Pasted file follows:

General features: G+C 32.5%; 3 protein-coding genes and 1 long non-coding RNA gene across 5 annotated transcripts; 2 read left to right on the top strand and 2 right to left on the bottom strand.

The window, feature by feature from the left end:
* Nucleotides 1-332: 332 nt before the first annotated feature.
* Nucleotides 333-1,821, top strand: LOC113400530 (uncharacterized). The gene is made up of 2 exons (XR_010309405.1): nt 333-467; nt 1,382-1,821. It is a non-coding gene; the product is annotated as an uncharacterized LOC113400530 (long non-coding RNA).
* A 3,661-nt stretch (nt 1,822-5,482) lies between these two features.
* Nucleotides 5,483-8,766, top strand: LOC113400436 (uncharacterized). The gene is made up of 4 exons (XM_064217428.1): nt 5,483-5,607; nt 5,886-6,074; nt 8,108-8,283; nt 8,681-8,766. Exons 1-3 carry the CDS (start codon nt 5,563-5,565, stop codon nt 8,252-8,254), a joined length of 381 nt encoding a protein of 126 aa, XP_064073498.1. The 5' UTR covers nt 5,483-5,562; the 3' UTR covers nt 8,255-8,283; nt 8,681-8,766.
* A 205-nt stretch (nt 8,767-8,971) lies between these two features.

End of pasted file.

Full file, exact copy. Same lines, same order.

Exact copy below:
General features: G+C 32.5%; 3 protein-coding genes and 1 long non-coding RNA gene across 5 annotated transcripts; 2 read left to right on the top strand and 2 right to left on the bottom strand.

The window, feature by feature from the left end:
* Nucleotides 1-332: 332 nt before the first annotated feature.
* Nucleotides 333-1,821, top strand: LOC113400530 (uncharacterized). The gene is made up of 2 exons (XR_010309405.1): nt 333-467; nt 1,382-1,821. It is a non-coding gene; the product is annotated as an uncharacterized LOC113400530 (long non-coding RNA).
* A 3,661-nt stretch (nt 1,822-5,482) lies between these two features.
* Nucleotides 5,483-8,766, top strand: LOC113400436 (uncharacterized). The gene is made up of 4 exons (XM_064217428.1): nt 5,483-5,607; nt 5,886-6,074; nt 8,108-8,283; nt 8,681-8,766. Exons 1-3 carry the CDS (start codon nt 5,563-5,565, stop codon nt 8,252-8,254), a joined length of 381 nt encoding a protein of 126 aa, XP_064073498.1. The 5' UTR covers nt 5,483-5,562; the 3' UTR covers nt 8,255-8,283; nt 8,681-8,766.
* A 205-nt stretch (nt 8,767-8,971) lies between these two features.